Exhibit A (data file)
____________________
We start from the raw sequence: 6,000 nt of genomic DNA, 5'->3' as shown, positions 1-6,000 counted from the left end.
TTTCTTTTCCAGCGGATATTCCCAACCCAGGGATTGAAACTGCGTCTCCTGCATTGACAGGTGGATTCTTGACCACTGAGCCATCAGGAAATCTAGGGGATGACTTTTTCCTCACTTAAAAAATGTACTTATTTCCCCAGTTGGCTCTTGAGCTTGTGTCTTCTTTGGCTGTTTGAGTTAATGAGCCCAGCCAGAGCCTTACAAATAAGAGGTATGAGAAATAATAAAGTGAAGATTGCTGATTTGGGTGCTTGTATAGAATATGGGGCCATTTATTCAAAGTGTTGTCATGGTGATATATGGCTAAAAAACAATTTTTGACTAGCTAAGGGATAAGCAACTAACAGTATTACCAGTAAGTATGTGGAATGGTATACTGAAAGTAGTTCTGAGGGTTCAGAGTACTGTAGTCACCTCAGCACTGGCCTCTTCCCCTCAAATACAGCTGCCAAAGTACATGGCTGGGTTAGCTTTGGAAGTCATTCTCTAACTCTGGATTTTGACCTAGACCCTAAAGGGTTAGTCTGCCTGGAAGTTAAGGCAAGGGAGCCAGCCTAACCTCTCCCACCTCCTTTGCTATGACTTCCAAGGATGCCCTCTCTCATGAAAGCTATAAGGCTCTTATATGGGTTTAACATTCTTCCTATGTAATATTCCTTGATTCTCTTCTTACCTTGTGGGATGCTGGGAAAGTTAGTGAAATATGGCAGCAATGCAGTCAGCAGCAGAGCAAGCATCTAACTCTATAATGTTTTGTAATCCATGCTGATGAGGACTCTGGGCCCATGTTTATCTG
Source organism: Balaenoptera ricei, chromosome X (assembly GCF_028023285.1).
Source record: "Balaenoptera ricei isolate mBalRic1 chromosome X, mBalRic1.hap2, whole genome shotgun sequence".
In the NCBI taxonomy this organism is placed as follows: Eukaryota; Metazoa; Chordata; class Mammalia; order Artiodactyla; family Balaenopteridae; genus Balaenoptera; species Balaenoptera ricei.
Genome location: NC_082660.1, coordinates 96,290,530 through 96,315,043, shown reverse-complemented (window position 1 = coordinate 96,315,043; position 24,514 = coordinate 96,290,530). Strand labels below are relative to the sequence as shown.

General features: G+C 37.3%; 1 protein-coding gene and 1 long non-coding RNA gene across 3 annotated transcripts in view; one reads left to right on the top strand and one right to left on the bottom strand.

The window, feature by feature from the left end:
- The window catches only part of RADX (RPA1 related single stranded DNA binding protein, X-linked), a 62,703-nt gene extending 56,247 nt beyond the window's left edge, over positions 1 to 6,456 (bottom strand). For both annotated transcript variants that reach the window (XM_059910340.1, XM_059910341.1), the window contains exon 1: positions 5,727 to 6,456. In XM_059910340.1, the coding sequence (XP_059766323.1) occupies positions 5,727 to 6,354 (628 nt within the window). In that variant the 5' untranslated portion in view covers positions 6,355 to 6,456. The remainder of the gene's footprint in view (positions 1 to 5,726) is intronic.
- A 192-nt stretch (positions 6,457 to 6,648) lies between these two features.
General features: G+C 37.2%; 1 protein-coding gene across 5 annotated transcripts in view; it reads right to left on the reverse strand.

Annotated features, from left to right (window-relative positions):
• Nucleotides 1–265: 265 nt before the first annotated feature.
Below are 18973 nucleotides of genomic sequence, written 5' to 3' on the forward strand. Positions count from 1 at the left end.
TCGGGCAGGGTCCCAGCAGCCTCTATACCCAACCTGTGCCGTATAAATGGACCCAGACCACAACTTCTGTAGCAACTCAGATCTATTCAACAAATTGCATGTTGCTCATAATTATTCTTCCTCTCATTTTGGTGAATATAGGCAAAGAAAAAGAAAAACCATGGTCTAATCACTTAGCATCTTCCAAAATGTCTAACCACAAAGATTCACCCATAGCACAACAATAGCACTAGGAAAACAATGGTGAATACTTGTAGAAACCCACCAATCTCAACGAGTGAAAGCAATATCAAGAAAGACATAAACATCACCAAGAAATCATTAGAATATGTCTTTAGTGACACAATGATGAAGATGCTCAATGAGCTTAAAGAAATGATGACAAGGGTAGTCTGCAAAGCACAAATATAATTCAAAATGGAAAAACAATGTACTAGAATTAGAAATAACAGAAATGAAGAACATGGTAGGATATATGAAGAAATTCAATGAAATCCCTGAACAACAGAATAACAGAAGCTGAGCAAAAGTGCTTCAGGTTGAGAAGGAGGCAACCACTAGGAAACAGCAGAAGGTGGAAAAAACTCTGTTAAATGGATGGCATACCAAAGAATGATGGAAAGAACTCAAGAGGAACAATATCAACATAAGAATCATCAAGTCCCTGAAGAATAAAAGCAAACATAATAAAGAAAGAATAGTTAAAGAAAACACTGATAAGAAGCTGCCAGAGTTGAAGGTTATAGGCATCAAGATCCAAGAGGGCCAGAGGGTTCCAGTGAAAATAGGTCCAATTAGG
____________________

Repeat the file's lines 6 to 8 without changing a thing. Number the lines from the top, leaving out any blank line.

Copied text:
Genome location: NC_082660.1, coordinates 96,290,530 through 96,315,043, shown reverse-complemented (window position 1 = coordinate 96,315,043; position 24,514 = coordinate 96,290,530). Strand labels below are relative to the sequence as shown.

General features: G+C 37.3%; 1 protein-coding gene and 1 long non-coding RNA gene across 3 annotated transcripts in view; one reads left to right on the top strand and one right to left on the bottom strand.

The window, feature by feature from the left end: